In the fall of 2003, I bought a new bicycle.
I wore spandex and those practical (albeit a bit silly) cyclist’s shirts with pockets on the back for snacks.
In the years that followed, I rode that bicycle a great deal. While my data are imprecise (my crazy data nerd spreadsheet has all the miles, but does not distinguish which of my bicycles I was riding on any given day), I can comfortably say I rode that bike the equivalent of more than once around the circumference of the earth.
I love(d?) that bike.
I am older now, enough so that the sort of zooming I did then – “light and quick” is how I described it – is of less importance. A change was appropriate. I settled on a new steel frame from All-City, and ace mechanic Brett at Two Wheel Drive took all the kit – wheels, shifters, handlebars, etc. – from the old bike and put them on the new bike.
Or was it a new bike?
“Oh, like the ship of Theseus?” said Reed.
Me: “Umm, yeah, I guess?” (Further research was needed.)
The story is that Theseus, back in the day, did awesome stuff, really heroic (slaying of monsters and the like), in a ship. Anchored in Athens harbor post-monster slaying as a sort of monument, it began to decay, as ships do. The Athenians, in a quest to preserve it, replaced the bits as they decayed, until over time none of the original ship remained.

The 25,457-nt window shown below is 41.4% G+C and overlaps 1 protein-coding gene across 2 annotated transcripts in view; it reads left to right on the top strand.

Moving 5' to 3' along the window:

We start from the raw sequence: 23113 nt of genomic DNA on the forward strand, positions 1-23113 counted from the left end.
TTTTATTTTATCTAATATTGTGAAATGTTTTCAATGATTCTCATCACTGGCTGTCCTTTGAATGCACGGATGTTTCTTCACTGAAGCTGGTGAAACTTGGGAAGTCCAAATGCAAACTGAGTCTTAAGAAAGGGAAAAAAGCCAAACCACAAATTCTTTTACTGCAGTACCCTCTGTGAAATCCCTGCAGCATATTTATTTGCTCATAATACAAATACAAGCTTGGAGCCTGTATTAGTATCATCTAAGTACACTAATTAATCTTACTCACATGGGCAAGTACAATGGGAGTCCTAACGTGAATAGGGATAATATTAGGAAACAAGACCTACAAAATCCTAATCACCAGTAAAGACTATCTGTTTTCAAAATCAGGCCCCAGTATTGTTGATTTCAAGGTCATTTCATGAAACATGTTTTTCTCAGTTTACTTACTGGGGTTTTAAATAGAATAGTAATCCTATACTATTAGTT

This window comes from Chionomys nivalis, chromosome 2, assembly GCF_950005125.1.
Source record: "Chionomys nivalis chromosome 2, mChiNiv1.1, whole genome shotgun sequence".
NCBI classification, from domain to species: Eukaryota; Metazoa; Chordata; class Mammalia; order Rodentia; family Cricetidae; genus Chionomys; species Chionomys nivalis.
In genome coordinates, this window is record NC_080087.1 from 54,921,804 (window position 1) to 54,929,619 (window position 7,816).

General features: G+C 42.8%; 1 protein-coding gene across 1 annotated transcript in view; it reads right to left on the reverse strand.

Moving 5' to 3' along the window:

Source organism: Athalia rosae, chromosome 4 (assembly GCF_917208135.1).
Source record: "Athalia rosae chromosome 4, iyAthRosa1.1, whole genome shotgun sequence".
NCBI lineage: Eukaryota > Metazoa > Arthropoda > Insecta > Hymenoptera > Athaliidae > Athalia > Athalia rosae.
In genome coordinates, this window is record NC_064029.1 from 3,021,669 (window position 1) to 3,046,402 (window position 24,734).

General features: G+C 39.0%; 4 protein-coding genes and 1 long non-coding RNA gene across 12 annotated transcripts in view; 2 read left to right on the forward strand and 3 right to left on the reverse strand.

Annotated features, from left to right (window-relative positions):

So was it still the ship of Theseus?
Since I bought the bike you see above back in 2003, I’ve replaced bits and pieces. Two years ago, with a new frame, it had reasonable “new bike” credentials. But the wheels I ride today are the same ones I rode in 2003, as is the seat post.
A couple of weeks ago, Brett replaced the derailleurs for me – I’ve now got super low old man climbing gears – and today I finally gave in and bought a new seat bag for my goathead response kit.
Worth noting: the cactus in the background. Also the same?